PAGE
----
The biggest fear of some newer buyers is that a real estate agent at an open house will be all over them, ask for their contact information and then start harassing them for the next three weeks. It does happen, but it’s also common courtesy to at least recognize and say hello to the agent at the open house. Don’t forget, in addition to trying to sell the home for her client, for safety reasons, the agent is keeping a look out for who is coming and going. It’s polite to say hello and introduce yourself to the agent, but you can also politely decline to sign in.

If you’re an active buyer, you should make yourself known to the agent. Let the seller’s agent know who your agent is and don’t be afraid to express interest. When it comes time to review an offer with a seller, listing agents like to put a face to a name.

Watch the other buyers

You can tell a lot about the activity and marketability of a home by watching the other buyers. If you observe a lot of people walking in and out quickly, the home probably has some issues. Are the buyers hanging around, asking questions of the listing agent and huddling in the corner talking to their spouses or partners? If so, it could be a sign this is a well-priced and “hot” listing. If you’re interested, too, observing other buyers at the open house could help you learn about the competition.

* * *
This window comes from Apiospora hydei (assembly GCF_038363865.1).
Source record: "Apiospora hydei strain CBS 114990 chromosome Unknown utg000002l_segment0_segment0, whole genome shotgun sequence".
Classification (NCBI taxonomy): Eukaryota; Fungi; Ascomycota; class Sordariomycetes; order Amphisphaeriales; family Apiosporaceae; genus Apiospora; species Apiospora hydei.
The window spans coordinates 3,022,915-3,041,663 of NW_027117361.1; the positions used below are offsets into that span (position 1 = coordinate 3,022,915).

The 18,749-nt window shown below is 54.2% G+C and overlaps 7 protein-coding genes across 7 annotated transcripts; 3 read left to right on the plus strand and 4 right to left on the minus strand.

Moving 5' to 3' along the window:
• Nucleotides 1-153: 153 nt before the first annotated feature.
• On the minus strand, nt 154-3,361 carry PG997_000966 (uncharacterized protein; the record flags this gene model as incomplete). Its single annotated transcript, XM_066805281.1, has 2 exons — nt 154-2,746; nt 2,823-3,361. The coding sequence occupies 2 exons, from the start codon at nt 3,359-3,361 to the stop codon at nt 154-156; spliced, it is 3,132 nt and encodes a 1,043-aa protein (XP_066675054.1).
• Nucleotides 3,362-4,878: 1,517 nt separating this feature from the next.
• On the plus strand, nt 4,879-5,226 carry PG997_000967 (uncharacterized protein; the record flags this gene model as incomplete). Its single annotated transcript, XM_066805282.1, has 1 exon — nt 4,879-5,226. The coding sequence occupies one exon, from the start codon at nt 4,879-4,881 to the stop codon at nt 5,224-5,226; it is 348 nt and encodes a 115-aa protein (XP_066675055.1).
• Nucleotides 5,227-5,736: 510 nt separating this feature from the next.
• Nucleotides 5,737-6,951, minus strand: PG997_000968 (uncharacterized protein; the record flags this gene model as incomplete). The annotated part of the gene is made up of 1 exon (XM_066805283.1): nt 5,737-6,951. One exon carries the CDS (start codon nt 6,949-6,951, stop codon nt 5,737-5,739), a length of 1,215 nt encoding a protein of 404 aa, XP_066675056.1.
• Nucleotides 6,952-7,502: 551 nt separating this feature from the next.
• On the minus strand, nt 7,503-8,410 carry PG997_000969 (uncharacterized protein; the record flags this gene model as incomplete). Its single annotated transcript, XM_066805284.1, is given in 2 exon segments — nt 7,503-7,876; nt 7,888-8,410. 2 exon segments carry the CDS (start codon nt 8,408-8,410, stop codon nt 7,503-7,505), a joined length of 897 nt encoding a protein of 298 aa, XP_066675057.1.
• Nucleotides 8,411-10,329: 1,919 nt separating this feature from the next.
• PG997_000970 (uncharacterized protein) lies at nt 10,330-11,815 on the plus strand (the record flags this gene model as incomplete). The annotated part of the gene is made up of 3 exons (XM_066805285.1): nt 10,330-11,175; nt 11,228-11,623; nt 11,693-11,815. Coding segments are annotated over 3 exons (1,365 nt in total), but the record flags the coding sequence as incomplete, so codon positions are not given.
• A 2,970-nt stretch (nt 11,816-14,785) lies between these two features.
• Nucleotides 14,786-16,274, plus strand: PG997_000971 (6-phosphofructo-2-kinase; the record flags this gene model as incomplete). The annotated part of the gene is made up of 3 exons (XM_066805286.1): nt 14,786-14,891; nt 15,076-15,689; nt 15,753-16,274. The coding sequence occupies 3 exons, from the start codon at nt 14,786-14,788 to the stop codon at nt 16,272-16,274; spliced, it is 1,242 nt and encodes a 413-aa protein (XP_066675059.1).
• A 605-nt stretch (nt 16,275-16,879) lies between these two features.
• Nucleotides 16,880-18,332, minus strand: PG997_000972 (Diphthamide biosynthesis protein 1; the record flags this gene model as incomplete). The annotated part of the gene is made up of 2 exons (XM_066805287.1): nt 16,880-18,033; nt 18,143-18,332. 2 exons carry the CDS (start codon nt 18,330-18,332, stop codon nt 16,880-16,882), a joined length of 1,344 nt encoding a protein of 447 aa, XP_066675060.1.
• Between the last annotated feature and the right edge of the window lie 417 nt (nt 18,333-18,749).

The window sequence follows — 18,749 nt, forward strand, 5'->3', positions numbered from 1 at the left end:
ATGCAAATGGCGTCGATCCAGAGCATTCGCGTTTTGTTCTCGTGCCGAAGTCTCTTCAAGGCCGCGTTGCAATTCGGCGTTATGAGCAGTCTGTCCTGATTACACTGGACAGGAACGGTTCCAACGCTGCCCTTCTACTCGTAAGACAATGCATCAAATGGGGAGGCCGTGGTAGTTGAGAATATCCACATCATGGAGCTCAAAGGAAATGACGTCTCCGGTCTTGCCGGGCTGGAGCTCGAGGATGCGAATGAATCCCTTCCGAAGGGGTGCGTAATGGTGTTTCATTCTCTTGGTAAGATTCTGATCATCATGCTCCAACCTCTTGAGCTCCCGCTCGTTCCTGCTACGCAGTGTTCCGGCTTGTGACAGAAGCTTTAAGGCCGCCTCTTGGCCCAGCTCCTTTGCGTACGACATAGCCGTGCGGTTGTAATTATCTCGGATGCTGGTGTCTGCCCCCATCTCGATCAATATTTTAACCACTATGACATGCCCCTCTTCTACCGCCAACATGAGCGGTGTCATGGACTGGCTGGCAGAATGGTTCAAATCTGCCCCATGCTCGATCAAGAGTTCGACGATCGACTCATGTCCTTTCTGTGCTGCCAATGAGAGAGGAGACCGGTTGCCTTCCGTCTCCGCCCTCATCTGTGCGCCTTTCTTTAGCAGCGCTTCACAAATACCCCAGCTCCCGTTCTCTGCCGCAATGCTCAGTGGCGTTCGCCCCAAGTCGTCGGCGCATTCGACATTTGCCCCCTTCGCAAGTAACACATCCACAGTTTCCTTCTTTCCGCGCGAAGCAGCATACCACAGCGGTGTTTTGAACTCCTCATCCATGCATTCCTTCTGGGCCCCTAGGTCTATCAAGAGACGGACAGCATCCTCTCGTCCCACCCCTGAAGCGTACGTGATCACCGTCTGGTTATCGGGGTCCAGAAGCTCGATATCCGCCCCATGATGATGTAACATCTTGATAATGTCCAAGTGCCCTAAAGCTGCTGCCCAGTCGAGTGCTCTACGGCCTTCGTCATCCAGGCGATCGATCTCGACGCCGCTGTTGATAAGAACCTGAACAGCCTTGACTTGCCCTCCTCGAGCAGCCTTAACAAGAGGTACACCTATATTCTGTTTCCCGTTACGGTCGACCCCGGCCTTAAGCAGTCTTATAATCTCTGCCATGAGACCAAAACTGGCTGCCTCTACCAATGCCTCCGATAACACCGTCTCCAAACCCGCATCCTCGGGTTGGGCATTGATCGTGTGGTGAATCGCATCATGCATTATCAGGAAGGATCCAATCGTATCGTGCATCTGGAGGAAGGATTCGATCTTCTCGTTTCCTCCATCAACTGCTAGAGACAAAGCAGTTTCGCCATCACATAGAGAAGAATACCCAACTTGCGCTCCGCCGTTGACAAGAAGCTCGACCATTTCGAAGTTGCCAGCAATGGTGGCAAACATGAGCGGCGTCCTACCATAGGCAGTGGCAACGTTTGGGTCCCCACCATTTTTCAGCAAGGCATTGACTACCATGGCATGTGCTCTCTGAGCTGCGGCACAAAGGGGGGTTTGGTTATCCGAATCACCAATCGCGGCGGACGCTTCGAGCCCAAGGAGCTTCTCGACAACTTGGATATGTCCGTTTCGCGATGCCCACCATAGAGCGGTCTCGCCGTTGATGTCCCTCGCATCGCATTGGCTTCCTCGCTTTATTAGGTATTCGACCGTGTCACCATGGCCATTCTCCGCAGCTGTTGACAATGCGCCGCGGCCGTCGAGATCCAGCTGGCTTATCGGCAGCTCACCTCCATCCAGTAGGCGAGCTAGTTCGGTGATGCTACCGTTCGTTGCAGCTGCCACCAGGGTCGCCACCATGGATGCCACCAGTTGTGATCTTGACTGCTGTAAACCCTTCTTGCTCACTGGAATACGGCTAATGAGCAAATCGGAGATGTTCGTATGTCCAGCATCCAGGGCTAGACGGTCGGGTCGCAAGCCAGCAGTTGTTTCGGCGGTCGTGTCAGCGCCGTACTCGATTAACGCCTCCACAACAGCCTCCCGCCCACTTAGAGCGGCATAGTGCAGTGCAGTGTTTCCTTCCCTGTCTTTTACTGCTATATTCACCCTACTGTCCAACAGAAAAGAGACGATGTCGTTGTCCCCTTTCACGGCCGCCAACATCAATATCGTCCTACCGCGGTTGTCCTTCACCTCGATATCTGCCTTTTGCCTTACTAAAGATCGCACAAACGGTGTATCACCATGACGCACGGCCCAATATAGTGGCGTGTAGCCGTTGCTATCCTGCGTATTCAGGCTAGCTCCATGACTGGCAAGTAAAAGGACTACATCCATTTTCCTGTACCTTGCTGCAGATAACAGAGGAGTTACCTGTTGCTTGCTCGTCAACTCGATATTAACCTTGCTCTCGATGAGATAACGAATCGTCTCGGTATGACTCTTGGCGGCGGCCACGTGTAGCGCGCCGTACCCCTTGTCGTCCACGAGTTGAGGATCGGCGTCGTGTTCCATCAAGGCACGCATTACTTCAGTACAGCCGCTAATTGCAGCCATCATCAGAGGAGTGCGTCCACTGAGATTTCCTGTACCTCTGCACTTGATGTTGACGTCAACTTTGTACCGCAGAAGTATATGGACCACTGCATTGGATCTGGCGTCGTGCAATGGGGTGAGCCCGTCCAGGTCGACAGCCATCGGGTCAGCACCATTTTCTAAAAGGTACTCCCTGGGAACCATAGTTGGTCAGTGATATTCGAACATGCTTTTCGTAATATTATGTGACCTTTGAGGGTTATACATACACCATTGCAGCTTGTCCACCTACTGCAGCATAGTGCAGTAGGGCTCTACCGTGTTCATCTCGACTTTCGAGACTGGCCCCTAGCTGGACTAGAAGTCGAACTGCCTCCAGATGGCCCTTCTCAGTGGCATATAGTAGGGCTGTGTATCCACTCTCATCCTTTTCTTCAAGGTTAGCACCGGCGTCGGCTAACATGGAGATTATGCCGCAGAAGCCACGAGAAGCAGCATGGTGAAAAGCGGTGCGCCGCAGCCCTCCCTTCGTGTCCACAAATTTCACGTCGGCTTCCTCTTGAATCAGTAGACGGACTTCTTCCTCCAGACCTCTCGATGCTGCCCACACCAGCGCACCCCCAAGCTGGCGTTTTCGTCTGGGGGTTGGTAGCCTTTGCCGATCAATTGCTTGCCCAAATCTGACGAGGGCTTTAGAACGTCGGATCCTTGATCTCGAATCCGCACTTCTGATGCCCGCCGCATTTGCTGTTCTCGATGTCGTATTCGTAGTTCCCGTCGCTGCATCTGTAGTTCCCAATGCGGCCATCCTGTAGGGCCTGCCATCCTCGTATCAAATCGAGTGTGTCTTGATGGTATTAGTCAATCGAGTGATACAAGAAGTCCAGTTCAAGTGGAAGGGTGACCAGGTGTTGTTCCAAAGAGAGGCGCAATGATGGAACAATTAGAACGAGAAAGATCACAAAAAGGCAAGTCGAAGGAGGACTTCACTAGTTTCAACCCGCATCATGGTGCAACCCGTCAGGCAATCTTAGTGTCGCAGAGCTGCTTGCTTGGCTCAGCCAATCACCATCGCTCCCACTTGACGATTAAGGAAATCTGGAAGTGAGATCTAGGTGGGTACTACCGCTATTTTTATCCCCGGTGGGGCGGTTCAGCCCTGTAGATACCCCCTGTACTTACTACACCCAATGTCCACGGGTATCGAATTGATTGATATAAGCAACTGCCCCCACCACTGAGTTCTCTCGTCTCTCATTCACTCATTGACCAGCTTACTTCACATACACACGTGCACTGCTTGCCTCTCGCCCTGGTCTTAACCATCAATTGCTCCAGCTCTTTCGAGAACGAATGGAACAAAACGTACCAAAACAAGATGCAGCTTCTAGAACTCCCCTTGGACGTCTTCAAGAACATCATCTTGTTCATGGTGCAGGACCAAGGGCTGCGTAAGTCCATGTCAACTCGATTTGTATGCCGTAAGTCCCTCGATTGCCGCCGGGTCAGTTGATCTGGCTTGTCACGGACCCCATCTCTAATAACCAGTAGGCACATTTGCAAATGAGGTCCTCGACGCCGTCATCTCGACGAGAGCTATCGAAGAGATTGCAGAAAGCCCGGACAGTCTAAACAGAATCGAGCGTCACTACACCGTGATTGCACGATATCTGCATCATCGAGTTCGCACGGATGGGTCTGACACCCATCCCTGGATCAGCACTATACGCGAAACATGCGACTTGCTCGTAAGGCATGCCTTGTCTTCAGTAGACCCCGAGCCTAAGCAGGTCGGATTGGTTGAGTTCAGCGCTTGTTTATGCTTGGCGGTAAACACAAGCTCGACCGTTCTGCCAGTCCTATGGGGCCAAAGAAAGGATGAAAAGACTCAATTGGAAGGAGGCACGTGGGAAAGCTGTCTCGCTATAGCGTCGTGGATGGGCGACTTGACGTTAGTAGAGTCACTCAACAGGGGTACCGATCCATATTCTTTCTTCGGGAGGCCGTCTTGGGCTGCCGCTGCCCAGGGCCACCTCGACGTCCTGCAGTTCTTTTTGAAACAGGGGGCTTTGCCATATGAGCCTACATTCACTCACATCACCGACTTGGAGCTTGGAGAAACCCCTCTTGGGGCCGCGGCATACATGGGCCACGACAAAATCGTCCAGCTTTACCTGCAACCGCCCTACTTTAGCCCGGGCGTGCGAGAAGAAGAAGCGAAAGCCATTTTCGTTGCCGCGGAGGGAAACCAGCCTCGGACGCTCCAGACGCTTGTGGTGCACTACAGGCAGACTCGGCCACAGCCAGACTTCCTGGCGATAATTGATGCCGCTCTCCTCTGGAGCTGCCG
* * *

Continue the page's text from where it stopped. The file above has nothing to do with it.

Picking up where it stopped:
Ask the agent questions

The real estate agent is there for a reason. It’s his job. If he is the listing agent, ask him questions. He is a direct line to the seller. He should know more than anyone about the property and the seller. Your agent can funnel your questions to the listing agent. But if you’re there, ask away. Watch the agent’s facial expression and reaction to your questions. If it’s a competitive market, ask questions such as: “Why is the seller selling?” “Is there a certain day to review offers or have you had a lot of showings?” In a slow market, ask how long the property has been on the market and what the seller’s motivations are. A good agent will engage you because it’s good for his seller.

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Be open to meeting your future agent

When considering a new doctor, lawyer or CPA, you don’t get the chance to see them in their element until you’ve decided to work with them. Not true for real estate agents. Some of the best buyer/seller/real estate relationships begin at open houses.

A good agent is wearing two hats at the open house. In addition to watching the serious buyers and getting feedback for the seller, an active agent is also looking to interact with future clients.

Face to face, informal and relevant, the interaction with an agent at an open house is important. You can get a feel for a person just from a brief meeting. If you sense the agent could be someone you could work with, ask some open-ended questions, such as “How’s the market?” and “What areas do you cover?”

Why open houses have been around for decades